That’s the bold prediction in a new report launched yesterday from the National Competitiveness Council (NCC). Generating export-led growth is the only sustainable strategy to secure long term growth and prosperity.
The NCC report Driving Export Growth: Statement on Sectoral Competitiveness (click here to download the report), identifies the key competitiveness issues facing Ireland’s main existing and emerging export sectors, including tourism, and specifies policy actions required to address them.
The report deals in some detail with tourism, outlining the recent decline in visitor numbers, but pointing out the significant employment provided by the industry, with 75% of the jobs outside of Dublin.
The NCC see good potential future growth areas as, business tourism, eco-tourism, experiential tourism, and new markets, though in the case of the latter it suggests there may be a need to re-orientate the current product offering, and to make tourist visa arrangements more visitor friendly.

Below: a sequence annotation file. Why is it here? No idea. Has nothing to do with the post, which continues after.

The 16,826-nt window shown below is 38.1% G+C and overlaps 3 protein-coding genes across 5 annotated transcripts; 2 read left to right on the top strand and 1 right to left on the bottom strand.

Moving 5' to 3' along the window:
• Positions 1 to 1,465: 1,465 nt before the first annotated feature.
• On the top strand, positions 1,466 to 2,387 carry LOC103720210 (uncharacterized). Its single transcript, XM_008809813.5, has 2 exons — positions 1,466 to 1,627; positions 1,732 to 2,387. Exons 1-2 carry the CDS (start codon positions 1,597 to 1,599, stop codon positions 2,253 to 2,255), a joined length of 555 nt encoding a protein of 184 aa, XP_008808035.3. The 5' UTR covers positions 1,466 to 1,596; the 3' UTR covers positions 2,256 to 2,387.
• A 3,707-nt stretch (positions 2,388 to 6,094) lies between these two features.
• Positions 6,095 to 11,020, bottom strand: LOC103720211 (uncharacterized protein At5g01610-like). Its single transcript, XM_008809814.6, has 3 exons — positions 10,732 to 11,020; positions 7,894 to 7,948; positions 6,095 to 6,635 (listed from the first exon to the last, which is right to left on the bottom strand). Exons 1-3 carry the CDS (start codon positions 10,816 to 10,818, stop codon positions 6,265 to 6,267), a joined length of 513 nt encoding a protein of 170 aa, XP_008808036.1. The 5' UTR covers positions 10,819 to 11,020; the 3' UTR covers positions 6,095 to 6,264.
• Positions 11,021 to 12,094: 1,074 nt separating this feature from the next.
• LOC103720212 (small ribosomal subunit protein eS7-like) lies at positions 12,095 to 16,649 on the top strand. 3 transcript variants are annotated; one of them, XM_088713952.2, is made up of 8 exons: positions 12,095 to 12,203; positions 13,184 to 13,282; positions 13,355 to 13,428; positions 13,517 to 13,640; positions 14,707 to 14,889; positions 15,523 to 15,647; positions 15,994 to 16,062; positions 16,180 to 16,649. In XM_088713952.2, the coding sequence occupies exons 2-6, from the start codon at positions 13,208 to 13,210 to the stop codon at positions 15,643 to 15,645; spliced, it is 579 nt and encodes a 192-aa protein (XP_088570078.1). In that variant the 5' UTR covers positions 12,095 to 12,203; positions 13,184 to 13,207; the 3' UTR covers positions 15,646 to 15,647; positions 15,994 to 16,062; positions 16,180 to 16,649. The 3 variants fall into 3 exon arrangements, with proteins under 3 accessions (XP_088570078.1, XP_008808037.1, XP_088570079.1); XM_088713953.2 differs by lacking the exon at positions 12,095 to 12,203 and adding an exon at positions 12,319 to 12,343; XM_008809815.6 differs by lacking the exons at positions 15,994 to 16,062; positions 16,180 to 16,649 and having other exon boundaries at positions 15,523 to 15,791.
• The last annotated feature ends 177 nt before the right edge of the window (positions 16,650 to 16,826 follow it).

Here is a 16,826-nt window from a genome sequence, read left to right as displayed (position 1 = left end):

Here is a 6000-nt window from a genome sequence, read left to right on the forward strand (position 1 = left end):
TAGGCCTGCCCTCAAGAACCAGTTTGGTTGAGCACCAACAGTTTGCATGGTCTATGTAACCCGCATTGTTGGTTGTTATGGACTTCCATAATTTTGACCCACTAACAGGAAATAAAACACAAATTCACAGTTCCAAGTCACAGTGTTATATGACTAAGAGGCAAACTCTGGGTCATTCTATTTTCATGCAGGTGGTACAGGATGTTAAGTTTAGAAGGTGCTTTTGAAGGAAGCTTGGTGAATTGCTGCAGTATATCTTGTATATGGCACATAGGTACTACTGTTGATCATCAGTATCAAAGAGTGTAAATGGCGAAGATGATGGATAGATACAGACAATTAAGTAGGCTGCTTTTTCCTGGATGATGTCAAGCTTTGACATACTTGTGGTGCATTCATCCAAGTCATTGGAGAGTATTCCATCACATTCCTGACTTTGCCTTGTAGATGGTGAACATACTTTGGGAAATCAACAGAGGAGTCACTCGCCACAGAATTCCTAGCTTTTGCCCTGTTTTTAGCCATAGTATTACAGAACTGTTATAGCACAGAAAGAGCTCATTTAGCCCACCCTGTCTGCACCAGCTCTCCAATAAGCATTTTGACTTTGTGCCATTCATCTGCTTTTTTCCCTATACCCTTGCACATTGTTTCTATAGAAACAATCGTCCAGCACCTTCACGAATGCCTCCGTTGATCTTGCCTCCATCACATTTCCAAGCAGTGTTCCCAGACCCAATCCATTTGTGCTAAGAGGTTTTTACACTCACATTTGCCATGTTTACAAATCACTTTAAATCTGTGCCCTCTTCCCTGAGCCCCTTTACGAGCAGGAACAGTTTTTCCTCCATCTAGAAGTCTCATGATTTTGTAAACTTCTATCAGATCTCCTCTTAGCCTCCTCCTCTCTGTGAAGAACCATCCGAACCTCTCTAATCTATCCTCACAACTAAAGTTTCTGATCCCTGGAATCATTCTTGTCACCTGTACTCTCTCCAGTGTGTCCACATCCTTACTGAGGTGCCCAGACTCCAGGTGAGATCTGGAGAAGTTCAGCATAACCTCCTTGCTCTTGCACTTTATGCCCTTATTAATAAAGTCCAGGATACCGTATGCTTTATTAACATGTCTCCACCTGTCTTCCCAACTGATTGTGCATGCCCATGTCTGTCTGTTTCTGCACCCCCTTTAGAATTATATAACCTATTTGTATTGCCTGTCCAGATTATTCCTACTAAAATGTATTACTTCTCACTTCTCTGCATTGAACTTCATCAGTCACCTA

Cost competitiveness, the NCC points out, is a key determinant of Ireland’s attractiveness for both overseas and domestic visitors, and persistent cost increases in recent years have eroded this. Labour costs and indirect taxes, including the €10 airport departure tax, have adversely affected Ireland’s performance in this regard.
Other tourism issues highlighted as requiring urgent attention include, excess hotel capacity, access to finance for working capital, enhanced external and internal connectivity, and advanced broadband network.
The report also opines that in order to facilitate the development of a stronger and more cohesive branding of Ireland as a tourism destination for both international and domestic travel, the sector would benefit from a merging of tourism bodies.
It’s encouraging to see tourism’s economic contribution rightly recognised as a key export sector with significant opportunity for future growth.
December 8th 2009